From her earliest memories and childhood friendships in Prague before the war, to the Nazi-occupation that saw her and her family sent to the Jewish ghetto at Terezin, to the unimaginable fear and bravery of her imprisonment in Auschwitz and Bergen-Belsen, and life after liberation.
A revealing new portrait of Albert Einstein, the world's first scientific "superstar"
The commonly held view of Albert Einstein is of an eccentric genius for whom the pursuit of science was everything. But in actuality, the brilliant innovator whose Theory of Relativity forever reshaped our understanding of time was a man of his times, always politically engaged and driven by strong moral principles. An avowed pacifist, Einstein's mistrust of authority and outspoken social and scientif
What if you remembered things that never happened? Or you forgot everything every few seconds? Or one side of your body stopped working?
In Tell Me the Planets Ben Platts-Mills explores the fractured lives of survivors of brain injury, providing an extraordinary glimpse into their daily struggles to lead normal lives. With empathy and insight, he describes their efforts to understand what has happened to them, avoid homelessness, help others worse off than themselves and make ri
Imagine how it would feel to one day wake up and find your vision descending swiftly into darkness. Your fingertips are turning numb, and, as the world closes in around you, you realise there is nothing you can do to stop it. This is what happened to Vanessa Potter.
In the space of 72 hours, Vanessa went from juggling a high-flying career as a producer and caring for her two small children to being completely blind, unable to walk, and with her sense of touch completely gone.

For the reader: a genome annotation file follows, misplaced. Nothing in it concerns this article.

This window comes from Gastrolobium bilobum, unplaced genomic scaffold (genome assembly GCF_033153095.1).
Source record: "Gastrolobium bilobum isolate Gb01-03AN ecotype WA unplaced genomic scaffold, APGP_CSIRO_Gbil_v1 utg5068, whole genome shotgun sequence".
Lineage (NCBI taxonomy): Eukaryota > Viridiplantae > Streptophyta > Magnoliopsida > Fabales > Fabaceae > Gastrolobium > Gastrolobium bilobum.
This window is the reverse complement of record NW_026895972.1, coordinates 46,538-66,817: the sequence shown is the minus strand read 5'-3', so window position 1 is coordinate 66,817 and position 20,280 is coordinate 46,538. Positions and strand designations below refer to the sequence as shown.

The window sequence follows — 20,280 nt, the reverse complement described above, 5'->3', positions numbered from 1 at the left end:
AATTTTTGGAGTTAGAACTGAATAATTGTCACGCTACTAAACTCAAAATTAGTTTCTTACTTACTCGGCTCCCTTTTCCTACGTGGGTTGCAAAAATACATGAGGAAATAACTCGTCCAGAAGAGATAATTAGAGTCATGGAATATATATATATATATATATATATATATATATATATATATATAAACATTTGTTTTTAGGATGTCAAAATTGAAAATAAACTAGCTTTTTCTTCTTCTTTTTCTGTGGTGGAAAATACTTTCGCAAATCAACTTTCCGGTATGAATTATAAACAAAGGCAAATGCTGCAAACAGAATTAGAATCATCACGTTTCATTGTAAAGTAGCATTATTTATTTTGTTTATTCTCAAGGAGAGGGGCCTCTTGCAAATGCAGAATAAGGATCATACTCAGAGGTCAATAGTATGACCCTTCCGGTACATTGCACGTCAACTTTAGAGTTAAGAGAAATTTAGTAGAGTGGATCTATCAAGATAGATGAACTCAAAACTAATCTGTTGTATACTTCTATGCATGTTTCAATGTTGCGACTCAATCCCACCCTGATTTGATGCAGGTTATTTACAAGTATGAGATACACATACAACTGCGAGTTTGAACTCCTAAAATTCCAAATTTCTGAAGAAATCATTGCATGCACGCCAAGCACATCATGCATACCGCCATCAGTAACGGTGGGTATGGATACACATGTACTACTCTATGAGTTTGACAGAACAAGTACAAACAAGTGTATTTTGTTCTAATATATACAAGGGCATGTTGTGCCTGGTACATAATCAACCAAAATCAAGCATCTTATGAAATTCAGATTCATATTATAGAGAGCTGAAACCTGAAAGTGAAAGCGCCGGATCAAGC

'His clarity, wit and determination are evident, his understand and good humour moving' New ScientistMy Brief History recounts Stephen Hawking's improbable journey, from his post-war London boyhood to his years of international acclaim and celebrity.
Around Christmas of 1882, while peering through a microscope at starfish larvae in which he had inserted tiny thorns, Russian zoologist Elie Metchnikoff had a brilliant insight: what if the mobile cells he saw gathering around the thorns were nothing but a healing force in action? Metchnikoff's daring theory of immunitythat voracious cells he called phagocytes formed the first line of defense against invading bacteriawould eventually earn the scientist a Nobel Prize, shared with his archrival, a
'n Duitse weeskind word deur 'n vurige Afrikaner-Nasionalis aangeneem, en presteer as 'n briljante wetenskaplike. As hoof van die Polisie se forensiese laboratorium moet hy hom uiteindelik verweer teen bewerings dat hy gif verskaf het om 'n anti-apartheidsaktivis te verdoof of te vermoor.
She has addressed the world's leaders at the UN. She has sat in the hot seat at the World Economic Forum in Davos persuading economists that genetically modified food is the answer to food security in Africa. She has faced vitriolic activists on television and explained the facts and fallacies of genetic engineering.
The Kaokoveld, one of the world's most forbidding wastes, is host to an assortment of animals that have found ways of surviving in this hostile environment. Here giraffes go entirely without water and rhinos climb towering mountains in search of that scarce resource.